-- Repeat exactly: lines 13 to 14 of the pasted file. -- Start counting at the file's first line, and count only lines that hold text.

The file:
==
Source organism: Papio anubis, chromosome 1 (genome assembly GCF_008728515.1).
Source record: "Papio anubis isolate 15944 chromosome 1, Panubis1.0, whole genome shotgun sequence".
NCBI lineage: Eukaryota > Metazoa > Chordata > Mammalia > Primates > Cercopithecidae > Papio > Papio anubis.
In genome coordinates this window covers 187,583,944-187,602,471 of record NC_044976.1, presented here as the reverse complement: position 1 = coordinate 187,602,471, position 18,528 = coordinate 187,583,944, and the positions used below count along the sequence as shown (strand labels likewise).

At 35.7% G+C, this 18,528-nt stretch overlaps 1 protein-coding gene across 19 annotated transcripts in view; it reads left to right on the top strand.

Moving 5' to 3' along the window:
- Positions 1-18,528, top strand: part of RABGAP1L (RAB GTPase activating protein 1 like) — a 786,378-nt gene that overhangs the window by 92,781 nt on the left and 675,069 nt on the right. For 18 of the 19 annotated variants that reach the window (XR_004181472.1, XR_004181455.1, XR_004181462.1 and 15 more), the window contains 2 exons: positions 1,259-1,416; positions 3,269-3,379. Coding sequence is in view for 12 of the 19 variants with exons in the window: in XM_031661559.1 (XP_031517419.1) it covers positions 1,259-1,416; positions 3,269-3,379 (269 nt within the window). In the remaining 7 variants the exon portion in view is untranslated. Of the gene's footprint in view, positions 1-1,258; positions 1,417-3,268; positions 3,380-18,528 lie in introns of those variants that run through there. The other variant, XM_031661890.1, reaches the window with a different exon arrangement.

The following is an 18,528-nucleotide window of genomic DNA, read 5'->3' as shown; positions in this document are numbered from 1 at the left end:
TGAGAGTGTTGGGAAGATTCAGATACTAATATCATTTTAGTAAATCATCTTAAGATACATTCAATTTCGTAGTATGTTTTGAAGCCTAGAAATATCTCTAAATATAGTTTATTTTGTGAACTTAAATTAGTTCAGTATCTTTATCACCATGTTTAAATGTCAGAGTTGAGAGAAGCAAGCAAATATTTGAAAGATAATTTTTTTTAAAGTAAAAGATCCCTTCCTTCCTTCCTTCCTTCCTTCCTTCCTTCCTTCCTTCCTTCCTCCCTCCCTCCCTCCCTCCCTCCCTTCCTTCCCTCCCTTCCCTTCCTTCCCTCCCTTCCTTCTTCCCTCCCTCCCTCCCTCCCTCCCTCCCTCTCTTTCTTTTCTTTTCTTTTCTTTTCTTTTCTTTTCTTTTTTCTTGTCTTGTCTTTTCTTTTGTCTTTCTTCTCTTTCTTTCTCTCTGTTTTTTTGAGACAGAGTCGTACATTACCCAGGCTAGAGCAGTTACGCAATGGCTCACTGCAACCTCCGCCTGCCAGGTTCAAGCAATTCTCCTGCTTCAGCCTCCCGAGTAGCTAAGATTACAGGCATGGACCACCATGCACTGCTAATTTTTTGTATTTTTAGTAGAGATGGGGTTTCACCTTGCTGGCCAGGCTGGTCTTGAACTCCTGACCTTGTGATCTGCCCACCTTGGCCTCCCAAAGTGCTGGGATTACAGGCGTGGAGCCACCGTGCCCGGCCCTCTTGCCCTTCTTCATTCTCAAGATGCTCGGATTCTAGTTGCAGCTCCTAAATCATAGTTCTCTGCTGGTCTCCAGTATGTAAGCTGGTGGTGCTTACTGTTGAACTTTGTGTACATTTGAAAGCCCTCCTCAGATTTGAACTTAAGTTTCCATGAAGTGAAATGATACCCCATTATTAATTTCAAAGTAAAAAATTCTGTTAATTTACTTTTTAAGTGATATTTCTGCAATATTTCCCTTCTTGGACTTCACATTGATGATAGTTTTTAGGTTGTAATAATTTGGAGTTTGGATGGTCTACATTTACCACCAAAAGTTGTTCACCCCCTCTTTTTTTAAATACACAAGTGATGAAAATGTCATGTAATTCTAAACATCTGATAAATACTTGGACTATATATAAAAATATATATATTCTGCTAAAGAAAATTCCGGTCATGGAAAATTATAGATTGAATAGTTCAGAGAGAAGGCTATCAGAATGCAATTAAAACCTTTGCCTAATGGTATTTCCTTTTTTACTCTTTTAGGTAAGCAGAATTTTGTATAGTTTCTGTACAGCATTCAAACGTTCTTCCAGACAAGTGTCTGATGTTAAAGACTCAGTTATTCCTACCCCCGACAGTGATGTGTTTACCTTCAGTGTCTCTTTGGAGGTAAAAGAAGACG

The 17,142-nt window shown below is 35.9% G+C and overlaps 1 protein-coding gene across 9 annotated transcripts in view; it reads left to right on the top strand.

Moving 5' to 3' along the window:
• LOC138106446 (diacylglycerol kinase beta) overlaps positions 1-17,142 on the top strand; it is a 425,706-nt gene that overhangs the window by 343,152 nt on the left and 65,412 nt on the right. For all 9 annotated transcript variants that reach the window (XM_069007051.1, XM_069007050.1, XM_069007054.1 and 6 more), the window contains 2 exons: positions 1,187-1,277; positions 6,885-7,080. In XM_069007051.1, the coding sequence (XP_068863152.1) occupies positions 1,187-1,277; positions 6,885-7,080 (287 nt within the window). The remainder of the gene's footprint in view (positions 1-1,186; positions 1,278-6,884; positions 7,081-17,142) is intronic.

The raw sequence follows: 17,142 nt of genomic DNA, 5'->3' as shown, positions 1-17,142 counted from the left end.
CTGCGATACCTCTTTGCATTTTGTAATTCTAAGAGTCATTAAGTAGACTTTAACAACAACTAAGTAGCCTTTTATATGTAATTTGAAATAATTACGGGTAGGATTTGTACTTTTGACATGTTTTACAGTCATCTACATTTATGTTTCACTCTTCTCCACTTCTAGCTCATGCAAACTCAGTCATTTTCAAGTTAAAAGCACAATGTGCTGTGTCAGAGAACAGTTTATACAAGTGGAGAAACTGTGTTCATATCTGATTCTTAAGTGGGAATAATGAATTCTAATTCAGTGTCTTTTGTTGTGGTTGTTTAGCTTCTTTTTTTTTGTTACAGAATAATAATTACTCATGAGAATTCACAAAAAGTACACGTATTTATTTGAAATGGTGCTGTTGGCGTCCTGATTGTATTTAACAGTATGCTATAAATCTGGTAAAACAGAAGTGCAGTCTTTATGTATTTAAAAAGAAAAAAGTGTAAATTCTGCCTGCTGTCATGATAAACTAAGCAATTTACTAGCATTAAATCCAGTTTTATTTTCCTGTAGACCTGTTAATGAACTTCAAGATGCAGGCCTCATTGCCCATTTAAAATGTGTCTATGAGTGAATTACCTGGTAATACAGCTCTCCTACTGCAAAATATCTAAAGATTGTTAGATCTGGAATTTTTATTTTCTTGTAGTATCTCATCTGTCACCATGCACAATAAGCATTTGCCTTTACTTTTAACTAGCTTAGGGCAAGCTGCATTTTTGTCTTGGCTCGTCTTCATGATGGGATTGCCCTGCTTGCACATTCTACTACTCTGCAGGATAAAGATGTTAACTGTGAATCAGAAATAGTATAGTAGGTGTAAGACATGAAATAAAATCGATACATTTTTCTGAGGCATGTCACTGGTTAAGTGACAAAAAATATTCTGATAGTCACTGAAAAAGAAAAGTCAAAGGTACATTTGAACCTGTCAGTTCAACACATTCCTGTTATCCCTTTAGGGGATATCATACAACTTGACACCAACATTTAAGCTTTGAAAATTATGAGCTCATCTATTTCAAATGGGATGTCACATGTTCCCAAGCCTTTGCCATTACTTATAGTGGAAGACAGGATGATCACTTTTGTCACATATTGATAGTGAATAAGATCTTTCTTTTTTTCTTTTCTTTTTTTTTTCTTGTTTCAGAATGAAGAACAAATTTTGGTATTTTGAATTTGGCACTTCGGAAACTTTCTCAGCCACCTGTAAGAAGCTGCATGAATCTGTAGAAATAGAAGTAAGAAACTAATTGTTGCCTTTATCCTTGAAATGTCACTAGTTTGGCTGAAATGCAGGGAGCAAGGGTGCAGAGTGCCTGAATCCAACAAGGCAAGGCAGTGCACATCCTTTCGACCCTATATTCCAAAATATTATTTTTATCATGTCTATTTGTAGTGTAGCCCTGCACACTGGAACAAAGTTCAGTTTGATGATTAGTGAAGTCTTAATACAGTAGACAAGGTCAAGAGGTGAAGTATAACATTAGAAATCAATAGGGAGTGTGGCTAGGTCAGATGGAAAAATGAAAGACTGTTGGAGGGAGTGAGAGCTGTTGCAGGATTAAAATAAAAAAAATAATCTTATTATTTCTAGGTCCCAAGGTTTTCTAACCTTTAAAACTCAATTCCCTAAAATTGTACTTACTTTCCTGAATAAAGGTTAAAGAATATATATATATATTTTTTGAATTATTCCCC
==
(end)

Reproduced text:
The raw sequence follows: 17,142 nt of genomic DNA, 5'->3' as shown, positions 1-17,142 counted from the left end.
CTGCGATACCTCTTTGCATTTTGTAATTCTAAGAGTCATTAAGTAGACTTTAACAACAACTAAGTAGCCTTTTATATGTAATTTGAAATAATTACGGGTAGGATTTGTACTTTTGACATGTTTTACAGTCATCTACATTTATGTTTCACTCTTCTCCACTTCTAGCTCATGCAAACTCAGTCATTTTCAAGTTAAAAGCACAATGTGCTGTGTCAGAGAACAGTTTATACAAGTGGAGAAACTGTGTTCATATCTGATTCTTAAGTGGGAATAATGAATTCTAATTCAGTGTCTTTTGTTGTGGTTGTTTAGCTTCTTTTTTTTTGTTACAGAATAATAATTACTCATGAGAATTCACAAAAAGTACACGTATTTATTTGAAATGGTGCTGTTGGCGTCCTGATTGTATTTAACAGTATGCTATAAATCTGGTAAAACAGAAGTGCAGTCTTTATGTATTTAAAAAGAAAAAAGTGTAAATTCTGCCTGCTGTCATGATAAACTAAGCAATTTACTAGCATTAAATCCAGTTTTATTTTCCTGTAGACCTGTTAATGAACTTCAAGATGCAGGCCTCATTGCCCATTTAAAATGTGTCTATGAGTGAATTACCTGGTAATACAGCTCTCCTACTGCAAAATATCTAAAGATTGTTAGATCTGGAATTTTTATTTTCTTGTAGTATCTCATCTGTCACCATGCACAATAAGCATTTGCCTTTACTTTTAACTAGCTTAGGGCAAGCTGCATTTTTGTCTTGGCTCGTCTTCATGATGGGATTGCCCTGCTTGCACATTCTACTACTCTGCAGGATAAAGATGTTAACTGTGAATCAGAAATAGTATAGTAGGTGTAAGACATGAAATAAAATCGATACATTTTTCTGAGGCATGTCACTGGTTAAGTGACAAAAAATATTCTGATAGTCACTGAAAAAGAAAAGTCAAAGGTACATTTGAACCTGTCAGTTCAACACATTCCTGTTATCCCTTTAGGGGATATCATACAACTTGACACCAACATTTAAGCTTTGAAAATTATGAGCTCATCTATTTCAAATGGGATGTCACATGTTCCCAAGCCTTTGCCATTACTTATAGTGGAAGACAGGATGATCACTTTTGTCACATATTGATAGTGAATAAGATCTTTCTTTTTTTCTTTTCTTTTTTTTTTCTTGTTTCAGAATGAAGAACAAATTTTGGTATTTTGAATTTGGCACTTCGGAAACTTTCTCAGCCACCTGTAAGAAGCTGCATGAATCTGTAGAAATAGAAGTAAGAAACTAATTGTTGCCTTTATCCTTGAAATGTCACTAGTTTGGCTGAAATGCAGGGAGCAAGGGTGCAGAGTGCCTGAATCCAACAAGGCAAGGCAGTGCACATCCTTTCGACCCTATATTCCAAAATATTATTTTTATCATGTCTATTTGTAGTGTAGCCCTGCACACTGGAACAAAGTTCAGTTTGATGATTAGTGAAGTCTTAATACAGTAGACAAGGTCAAGAGGTGAAGTATAACATTAGAAATCAATAGGGAGTGTGGCTAGGTCAGATGGAAAAATGAAAGACTGTTGGAGGGAGTGAGAGCTGTTGCAGGATTAAAATAAAAAAAATAATCTTATTATTTCTAGGTCCCAAGGTTTTCTAACCTTTAAAACTCAATTCCCTAAAATTGTACTTACTTTCCTGAATAAAGGTTAAAGAATATATATATATATTTTTTGAATTATTCCCC